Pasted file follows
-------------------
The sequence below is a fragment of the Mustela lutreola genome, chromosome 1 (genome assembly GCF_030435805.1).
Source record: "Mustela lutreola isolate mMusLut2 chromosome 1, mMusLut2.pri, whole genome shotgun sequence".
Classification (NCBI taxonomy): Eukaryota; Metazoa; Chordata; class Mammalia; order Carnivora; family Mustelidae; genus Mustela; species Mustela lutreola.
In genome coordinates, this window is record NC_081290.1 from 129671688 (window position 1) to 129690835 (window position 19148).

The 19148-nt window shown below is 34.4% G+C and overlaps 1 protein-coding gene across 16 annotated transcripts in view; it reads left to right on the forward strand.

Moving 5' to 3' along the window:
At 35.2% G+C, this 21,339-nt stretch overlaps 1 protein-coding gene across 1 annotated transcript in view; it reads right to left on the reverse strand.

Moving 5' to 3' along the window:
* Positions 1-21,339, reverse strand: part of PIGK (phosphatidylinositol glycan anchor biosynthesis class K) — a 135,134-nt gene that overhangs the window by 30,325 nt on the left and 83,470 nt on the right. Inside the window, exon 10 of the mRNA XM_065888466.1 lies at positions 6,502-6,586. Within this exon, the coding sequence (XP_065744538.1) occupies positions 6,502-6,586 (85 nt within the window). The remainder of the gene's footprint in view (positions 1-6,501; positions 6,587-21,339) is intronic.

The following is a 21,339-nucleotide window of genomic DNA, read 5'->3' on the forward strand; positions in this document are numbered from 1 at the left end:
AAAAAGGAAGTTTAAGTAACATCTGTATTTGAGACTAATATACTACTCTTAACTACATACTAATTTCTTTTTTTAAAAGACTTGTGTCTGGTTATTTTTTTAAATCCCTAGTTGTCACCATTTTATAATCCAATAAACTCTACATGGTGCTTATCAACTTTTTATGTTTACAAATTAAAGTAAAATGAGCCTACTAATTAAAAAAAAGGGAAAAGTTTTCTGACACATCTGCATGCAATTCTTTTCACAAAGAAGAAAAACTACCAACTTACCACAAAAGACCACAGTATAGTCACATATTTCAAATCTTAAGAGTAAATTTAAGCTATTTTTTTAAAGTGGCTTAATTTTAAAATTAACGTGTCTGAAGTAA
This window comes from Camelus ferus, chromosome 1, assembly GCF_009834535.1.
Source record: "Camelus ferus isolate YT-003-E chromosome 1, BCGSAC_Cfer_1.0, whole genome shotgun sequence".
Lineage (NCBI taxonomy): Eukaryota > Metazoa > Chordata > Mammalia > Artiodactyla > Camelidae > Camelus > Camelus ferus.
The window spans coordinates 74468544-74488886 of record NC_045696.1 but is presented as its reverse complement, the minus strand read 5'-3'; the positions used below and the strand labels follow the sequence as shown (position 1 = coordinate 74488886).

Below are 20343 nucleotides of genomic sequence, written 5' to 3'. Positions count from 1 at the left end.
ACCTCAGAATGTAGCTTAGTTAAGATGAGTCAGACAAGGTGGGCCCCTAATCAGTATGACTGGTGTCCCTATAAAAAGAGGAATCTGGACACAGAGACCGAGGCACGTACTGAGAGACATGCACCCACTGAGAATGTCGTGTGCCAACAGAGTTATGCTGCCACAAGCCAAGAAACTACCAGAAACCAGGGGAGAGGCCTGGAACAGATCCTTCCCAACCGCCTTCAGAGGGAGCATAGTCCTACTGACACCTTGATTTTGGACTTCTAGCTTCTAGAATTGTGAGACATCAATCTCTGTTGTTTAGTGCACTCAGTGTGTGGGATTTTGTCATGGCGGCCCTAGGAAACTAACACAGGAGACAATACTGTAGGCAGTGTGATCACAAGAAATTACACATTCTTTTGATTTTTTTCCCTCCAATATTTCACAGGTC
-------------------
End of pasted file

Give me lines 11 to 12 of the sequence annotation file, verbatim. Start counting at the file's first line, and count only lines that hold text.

AAAAAGGAAGTTTAAGTAACATCTGTATTTGAGACTAATATACTACTCTTAACTACATACTAATTTCTTTTTTTAAAAGACTTGTGTCTGGTTATTTTTTTAAATCCCTAGTTGTCACCATTTTATAATCCAATAAACTCTACATGGTGCTTATCAACTTTTTATGTTTACAAATTAAAGTAAAATGAGCCTACTAATTAAAAAAAAGGGAAAAGTTTTCTGACACATCTGCATGCAATTCTTTTCACAAAGAAGAAAAACTACCAACTTACCACAAAAGACCACAGTATAGTCACATATTTCAAATCTTAAGAGTAAATTTAAGCTATTTTTTTAAAGTGGCTTAATTTTAAAATTAACGTGTCTGAAGTAA
This window comes from Camelus ferus, chromosome 1, assembly GCF_009834535.1.